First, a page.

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Danny Burgess: ‘Absolutely, the injured worker is a big concern here’

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The workers’ compensation fix that emerged from the House Commerce Committee last week was the product of hours — and hours — of testimony, debate, and negotiations. The Insurance and Banking Subcommittee staged marathon hearings in which all the stakeholders — insurers, employers, attorneys, unions, and more — hashed out their differences. Then the Commerce Committee spent another nearly two hours in debate.

We caught up with I&B chairman Danny Burgess immediately following the Commerce vote and ducked into a hearing room alcove for a quick postmortem.

Q: Are you tired?

A: I’m beginning to understand why this issue is always as challenging as it is whenever it arises. It is a massive issue. It is a delicate balance. At the end of the day, what really matters is striking the right balance for the injured worker and the employer.

Q: Are you disappointed you couldn’t get the unions on board? The actual workers? There was a lot of discussion here that we never hear about the workers.

A: I think you heard that from ever stakeholder: Absolutely, the injured worker is a big concern here. You heard that in our committee (Insurance & Banking), too, and from my own mouth. I believe our extension of indemnity benefits is definitely a step in that right direction. There’s no question that the injured worker is one piece of the heart of the balance of the grand bargain.

Q: That’s the temporary total disability?

A: Yes, from 104 to 260 weeks. — Yes! (He answered the roll call for the next bill on the agenda.)

Q: With a 26-week extension available?

A: That fills in the gap — the Westphal and Jones gap (two Florida Supreme Court rulings addressing an eligibility gap when temporary total disability payments run out before a worker has recovered enough to go back on the job). It specifically addresses the case law. There’s no question the injured worker is important. That’s why I believe there has to be some form of a carrier-paid fee. Not just because it is required under case law, but, as I just said in closing, the concern here is that the injured worker is not going to be made whole if they are on the hook for fees because they had to go to litigation to get a benefit that they should have always been awarded. That’s not fair. When I talk about attorney fees … it’s not out of concern for the attorney, it’s out of concern for the injured workers and them having to come out of pocket — or take from the paltry indemnity benefit.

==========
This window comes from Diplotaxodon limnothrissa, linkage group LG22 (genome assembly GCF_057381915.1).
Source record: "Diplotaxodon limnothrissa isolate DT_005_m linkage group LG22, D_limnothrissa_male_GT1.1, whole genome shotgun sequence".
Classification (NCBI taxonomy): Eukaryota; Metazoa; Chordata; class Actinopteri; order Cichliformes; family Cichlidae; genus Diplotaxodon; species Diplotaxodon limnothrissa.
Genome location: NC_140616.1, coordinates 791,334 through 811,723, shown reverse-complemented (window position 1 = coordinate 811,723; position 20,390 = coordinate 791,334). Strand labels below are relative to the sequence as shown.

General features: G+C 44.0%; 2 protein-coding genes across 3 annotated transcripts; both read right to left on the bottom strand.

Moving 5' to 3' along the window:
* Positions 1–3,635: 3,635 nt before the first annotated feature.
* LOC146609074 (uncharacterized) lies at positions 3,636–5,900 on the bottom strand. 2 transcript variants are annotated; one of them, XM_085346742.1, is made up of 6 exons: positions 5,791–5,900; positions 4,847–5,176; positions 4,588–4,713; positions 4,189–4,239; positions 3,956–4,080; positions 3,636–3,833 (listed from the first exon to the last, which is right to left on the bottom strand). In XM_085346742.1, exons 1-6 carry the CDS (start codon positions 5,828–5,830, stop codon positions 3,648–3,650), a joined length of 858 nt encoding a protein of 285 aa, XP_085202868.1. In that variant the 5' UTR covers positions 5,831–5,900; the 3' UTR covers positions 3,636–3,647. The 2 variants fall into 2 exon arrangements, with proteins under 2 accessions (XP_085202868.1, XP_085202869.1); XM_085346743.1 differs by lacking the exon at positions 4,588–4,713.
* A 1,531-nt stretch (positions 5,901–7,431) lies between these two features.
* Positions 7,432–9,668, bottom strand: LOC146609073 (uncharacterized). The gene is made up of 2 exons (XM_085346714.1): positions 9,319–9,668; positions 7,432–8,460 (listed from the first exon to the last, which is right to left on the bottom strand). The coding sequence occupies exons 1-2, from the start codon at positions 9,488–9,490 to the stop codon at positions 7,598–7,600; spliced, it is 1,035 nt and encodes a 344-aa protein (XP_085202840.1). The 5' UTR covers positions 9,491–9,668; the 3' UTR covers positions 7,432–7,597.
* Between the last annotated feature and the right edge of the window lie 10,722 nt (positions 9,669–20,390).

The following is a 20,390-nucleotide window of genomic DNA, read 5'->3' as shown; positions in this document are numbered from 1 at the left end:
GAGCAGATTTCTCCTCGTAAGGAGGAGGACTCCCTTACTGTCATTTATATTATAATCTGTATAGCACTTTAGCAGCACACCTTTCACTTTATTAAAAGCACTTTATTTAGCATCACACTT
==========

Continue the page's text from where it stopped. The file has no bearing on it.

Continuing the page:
Q: What if some lawyer says, “I can get you this or I can get you that (dubious) benefit,” and some naïve worker believes him and gets stuck with the attorney fees for arguing that?

A: Our notice in the retainer agreement tries to get to that. What that will try to do is curb the behavior of the attorney in seeking things that are probably unsubstantiated from the get-go — that a seasoned attorney should well know are unsubstantiated, but they can pad fees and hours based upon making a claim like that. Like for a back injury, I need psychiatric care. The injured worker may not be aware that their lawyer asked for that. But this could help the injured worker have a little more of a seat at the table. “I don’t want you to make that claim, because then I could be on the hook for that.”

Q: An element of caveat emptor?

A: Good legal term.

Michael Moline is a former assistant managing editor of The National Law Journal and managing editor of the San Francisco Daily Journal. Previously, he reported on politics and the courts in Tallahassee for United Press International. He is a graduate of Florida State University, where he served as editor of the Florida Flambeau. His family’s roots in Jackson County date back many generations.

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